How we've used this tip: As well as extensive use of breakout rooms to run parallel sessions or have small-group discussions, at the end of a recent workshop we used the chat function to encourage people to share specific actions they'd committed to as a result of the discussions, as well as feedback about the event.
Top tip four: Chunk it up
I'll be honest, lockdown has been hard on my ability to concentrate. There must be others out there suffering the same effects, so think about this when you plan your online events. Keep meetings short, sharp, and to the point. Add in breaks to longer meetings, so people can refill their mugs and get a breath of fresh air. If you're sharing information, think about how to break it down into smaller pieces, instead of a long presentation. And, wherever you can, encourage participation, through questions, polls or other approaches.
How we've used this tip: We were recently due to give a professional development webinar on process review but instead were asked to deliver this as a recorded presentation. Rather than a 60-minute watch with no opportunity to ask questions, we broke down the recording into six shorter pieces. While not quite 'bitesized', our aim was to make these easier to watch and understand amongst the myriad distractions.
Top tip five: Less formal = more fun
Last – but by no means least – is our tip to make these virtual encounters less formal and more fun. Whether in lockdown or not, being on video calls can be a stressful experience. It's also a much more intimate look into colleagues' lives, with many having to work from kitchens, living rooms or bedrooms to make their calls. So focus on putting people at their ease by making the online interactions less formal. We know one company that's used the virtual environment to have quizzes, games and even a live sheep shearing demonstration. You don't need to go this far, but you can encourage a different approach to meetings that explicitly acknowledges the situations we're finding ourselves in. Talk about the pictures on the wall, or the books in the bookcase. Build in different elements to your meeting agenda or workshop programmes. Encourage attendees to find the virtual background that best reflects their personality. Most of all, focus on getting to know the person behind the screen.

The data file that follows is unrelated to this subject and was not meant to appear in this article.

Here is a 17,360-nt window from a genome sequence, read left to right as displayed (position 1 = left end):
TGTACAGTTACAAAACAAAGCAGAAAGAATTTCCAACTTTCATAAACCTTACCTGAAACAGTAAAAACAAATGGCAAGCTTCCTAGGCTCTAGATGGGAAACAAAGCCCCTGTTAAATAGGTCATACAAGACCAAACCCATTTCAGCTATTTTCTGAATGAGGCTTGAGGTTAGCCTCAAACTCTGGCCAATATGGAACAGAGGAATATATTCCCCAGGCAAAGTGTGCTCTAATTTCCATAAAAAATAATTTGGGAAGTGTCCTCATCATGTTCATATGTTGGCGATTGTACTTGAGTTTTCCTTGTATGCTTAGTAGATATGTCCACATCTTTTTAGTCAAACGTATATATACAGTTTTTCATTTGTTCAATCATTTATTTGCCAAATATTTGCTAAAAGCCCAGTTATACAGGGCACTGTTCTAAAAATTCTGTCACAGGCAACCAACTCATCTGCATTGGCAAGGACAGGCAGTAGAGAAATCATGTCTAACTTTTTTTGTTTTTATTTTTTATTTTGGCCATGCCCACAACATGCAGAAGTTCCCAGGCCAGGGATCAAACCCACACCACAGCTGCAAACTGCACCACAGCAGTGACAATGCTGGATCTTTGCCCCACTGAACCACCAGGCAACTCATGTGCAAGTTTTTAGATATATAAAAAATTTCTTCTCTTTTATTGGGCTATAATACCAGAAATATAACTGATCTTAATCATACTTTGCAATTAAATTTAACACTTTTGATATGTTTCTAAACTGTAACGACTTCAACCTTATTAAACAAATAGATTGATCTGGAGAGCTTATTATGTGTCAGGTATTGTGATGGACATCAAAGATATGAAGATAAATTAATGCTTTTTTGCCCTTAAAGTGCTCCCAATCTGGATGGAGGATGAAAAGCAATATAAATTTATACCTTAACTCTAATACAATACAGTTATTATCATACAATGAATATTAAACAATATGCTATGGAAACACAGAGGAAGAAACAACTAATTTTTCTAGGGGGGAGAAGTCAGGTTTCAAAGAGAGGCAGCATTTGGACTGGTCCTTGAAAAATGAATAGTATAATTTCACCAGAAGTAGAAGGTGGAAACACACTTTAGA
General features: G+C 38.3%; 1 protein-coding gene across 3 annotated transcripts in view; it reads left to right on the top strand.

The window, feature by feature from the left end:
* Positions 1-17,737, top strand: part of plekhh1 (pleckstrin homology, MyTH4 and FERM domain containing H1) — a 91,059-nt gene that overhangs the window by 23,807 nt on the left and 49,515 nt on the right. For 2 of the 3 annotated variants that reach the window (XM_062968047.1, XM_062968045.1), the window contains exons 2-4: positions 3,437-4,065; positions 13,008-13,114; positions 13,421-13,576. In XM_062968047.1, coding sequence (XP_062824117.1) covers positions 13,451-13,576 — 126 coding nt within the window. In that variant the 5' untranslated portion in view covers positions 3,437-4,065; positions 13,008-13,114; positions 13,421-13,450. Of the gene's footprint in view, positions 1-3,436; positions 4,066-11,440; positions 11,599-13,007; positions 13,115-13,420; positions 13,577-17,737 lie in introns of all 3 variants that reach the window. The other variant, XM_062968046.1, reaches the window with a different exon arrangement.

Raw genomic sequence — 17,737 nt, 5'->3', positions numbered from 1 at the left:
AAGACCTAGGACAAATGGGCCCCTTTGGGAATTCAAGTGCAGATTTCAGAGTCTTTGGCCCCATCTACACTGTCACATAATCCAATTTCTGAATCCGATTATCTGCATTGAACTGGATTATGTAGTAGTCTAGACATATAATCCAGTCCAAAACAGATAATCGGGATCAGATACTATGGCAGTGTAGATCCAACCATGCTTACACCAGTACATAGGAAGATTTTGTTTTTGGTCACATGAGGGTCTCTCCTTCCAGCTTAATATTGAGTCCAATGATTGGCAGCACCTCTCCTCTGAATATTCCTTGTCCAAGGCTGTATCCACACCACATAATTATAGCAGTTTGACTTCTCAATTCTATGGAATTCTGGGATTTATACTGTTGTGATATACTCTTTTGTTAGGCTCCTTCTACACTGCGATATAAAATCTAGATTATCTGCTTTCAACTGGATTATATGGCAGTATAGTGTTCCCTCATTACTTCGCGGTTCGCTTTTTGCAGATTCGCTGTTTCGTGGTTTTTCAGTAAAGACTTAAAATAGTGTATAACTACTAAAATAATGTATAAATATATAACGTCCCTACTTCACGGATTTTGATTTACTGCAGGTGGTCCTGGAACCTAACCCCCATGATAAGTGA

How we've used this tip: My informal style has very much guided my approach throughout my career, so making meetings less formal comes quite naturally! For the Great Scottish Spoon Hoolie, we've brought this into the planning by inviting our Fairy Dragon Denis to host an online bar area at night, as well as having separate areas (breakout rooms) for a quiz and a quiet area.
Managing online meetings and workshops will always be tricky, as you're one more step removed than usual from your audience. But – hopefully – using these tips should help you create a plan that works. Let us know how you get on!